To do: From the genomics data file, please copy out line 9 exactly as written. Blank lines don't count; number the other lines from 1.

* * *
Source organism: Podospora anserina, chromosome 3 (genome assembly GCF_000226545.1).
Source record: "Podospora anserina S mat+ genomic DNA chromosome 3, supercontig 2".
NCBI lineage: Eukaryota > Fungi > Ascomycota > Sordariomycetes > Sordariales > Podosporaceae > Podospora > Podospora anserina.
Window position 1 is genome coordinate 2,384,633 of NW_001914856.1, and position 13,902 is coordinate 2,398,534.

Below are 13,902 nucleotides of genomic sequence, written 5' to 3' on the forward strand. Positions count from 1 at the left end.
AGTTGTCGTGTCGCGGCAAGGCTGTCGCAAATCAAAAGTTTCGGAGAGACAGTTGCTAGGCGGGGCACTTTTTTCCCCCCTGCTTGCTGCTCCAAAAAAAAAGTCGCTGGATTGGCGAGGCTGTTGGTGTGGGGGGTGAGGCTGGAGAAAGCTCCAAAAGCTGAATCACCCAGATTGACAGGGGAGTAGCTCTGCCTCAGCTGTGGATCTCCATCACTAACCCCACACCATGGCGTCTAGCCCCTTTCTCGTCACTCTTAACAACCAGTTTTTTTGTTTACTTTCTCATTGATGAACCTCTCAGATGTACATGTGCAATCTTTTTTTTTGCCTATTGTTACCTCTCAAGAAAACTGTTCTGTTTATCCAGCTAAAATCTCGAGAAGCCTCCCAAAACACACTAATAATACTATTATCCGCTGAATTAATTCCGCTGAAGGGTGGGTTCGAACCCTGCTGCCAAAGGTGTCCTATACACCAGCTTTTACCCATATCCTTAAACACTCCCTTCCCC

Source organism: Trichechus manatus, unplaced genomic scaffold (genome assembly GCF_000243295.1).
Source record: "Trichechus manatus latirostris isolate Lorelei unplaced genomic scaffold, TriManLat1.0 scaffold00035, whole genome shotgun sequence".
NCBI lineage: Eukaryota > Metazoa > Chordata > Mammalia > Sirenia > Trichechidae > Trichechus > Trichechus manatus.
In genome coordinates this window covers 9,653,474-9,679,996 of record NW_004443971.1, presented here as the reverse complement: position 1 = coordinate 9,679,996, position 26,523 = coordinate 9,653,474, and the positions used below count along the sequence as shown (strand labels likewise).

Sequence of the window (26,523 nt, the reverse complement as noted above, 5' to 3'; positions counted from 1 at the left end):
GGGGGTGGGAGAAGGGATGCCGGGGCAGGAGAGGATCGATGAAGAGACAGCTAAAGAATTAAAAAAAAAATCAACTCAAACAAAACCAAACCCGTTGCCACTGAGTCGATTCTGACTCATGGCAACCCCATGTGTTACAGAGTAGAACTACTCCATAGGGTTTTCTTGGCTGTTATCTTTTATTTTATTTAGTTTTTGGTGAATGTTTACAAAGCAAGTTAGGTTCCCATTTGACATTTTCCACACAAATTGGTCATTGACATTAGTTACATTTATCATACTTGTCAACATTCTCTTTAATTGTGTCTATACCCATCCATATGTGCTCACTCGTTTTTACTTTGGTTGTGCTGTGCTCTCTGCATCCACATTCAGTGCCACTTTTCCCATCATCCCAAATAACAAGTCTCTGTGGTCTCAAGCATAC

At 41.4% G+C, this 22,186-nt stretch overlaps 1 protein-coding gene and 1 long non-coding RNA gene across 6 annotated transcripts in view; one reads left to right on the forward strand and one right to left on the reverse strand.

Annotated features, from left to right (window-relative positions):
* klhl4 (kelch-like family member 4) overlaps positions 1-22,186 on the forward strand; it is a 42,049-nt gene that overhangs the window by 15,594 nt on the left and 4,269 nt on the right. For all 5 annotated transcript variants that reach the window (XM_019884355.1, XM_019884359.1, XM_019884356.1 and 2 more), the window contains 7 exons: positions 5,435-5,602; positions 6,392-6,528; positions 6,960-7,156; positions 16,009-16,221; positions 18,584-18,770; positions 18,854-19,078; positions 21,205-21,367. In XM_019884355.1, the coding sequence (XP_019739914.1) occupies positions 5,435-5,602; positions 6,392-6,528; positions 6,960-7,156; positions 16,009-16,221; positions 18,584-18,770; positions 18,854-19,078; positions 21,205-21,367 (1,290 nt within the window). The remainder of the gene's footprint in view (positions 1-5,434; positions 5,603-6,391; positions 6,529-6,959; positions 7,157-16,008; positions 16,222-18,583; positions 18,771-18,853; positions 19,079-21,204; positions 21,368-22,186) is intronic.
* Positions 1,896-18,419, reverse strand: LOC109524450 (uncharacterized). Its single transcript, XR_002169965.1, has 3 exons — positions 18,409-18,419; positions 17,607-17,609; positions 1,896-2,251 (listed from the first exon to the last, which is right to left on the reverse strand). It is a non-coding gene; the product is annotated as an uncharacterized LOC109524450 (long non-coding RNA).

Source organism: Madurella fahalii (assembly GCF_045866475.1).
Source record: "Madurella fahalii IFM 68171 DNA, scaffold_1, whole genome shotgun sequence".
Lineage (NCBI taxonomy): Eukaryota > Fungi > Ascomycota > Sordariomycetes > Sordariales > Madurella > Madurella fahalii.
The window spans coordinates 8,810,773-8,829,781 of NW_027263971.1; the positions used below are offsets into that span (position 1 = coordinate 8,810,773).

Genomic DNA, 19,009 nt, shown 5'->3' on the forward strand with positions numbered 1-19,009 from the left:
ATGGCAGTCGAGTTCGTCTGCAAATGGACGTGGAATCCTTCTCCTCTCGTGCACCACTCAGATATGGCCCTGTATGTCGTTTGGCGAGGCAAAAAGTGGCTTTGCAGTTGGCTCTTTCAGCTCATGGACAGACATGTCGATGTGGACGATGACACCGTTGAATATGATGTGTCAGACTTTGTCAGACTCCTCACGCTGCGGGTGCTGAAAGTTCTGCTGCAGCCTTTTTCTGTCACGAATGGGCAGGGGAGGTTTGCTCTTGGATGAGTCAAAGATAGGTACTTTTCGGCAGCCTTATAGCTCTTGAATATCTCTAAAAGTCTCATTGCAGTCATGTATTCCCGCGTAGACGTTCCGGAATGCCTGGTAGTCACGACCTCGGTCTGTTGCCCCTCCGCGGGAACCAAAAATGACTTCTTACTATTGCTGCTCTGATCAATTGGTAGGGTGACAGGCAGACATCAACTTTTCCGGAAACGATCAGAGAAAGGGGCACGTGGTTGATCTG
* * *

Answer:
NCBI lineage: Eukaryota > Metazoa > Chordata > Mammalia > Sirenia > Trichechidae > Trichechus > Trichechus manatus.